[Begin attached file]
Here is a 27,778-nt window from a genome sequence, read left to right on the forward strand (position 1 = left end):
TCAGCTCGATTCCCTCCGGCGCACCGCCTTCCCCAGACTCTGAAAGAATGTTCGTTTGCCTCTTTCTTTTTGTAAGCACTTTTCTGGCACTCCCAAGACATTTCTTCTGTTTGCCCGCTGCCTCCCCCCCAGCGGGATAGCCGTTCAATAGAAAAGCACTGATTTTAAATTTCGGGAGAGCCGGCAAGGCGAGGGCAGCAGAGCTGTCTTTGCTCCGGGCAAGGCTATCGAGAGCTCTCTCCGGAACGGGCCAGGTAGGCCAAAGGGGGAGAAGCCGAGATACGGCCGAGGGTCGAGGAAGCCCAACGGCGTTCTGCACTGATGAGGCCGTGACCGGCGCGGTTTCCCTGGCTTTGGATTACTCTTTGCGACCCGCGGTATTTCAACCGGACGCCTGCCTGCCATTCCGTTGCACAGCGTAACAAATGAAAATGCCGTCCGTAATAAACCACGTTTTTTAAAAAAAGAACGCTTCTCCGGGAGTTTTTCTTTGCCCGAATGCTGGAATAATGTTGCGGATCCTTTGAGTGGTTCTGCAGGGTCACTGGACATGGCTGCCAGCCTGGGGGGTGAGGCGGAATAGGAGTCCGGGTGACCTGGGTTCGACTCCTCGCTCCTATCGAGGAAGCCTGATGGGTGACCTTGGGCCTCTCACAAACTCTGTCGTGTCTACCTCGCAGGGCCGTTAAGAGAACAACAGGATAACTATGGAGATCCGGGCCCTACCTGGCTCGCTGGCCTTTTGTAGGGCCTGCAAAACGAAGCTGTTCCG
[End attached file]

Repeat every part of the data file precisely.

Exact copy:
Here is a 27,778-nt window from a genome sequence, read left to right on the forward strand (position 1 = left end):
TCAGCTCGATTCCCTCCGGCGCACCGCCTTCCCCAGACTCTGAAAGAATGTTCGTTTGCCTCTTTCTTTTTGTAAGCACTTTTCTGGCACTCCCAAGACATTTCTTCTGTTTGCCCGCTGCCTCCCCCCCAGCGGGATAGCCGTTCAATAGAAAAGCACTGATTTTAAATTTCGGGAGAGCCGGCAAGGCGAGGGCAGCAGAGCTGTCTTTGCTCCGGGCAAGGCTATCGAGAGCTCTCTCCGGAACGGGCCAGGTAGGCCAAAGGGGGAGAAGCCGAGATACGGCCGAGGGTCGAGGAAGCCCAACGGCGTTCTGCACTGATGAGGCCGTGACCGGCGCGGTTTCCCTGGCTTTGGATTACTCTTTGCGACCCGCGGTATTTCAACCGGACGCCTGCCTGCCATTCCGTTGCACAGCGTAACAAATGAAAATGCCGTCCGTAATAAACCACGTTTTTTAAAAAAAGAACGCTTCTCCGGGAGTTTTTCTTTGCCCGAATGCTGGAATAATGTTGCGGATCCTTTGAGTGGTTCTGCAGGGTCACTGGACATGGCTGCCAGCCTGGGGGGTGAGGCGGAATAGGAGTCCGGGTGACCTGGGTTCGACTCCTCGCTCCTATCGAGGAAGCCTGATGGGTGACCTTGGGCCTCTCACAAACTCTGTCGTGTCTACCTCGCAGGGCCGTTAAGAGAACAACAGGATAACTATGGAGATCCGGGCCCTACCTGGCTCGCTGGCCTTTTGTAGGGCCTGCAAAACGAAGCTGTTCCG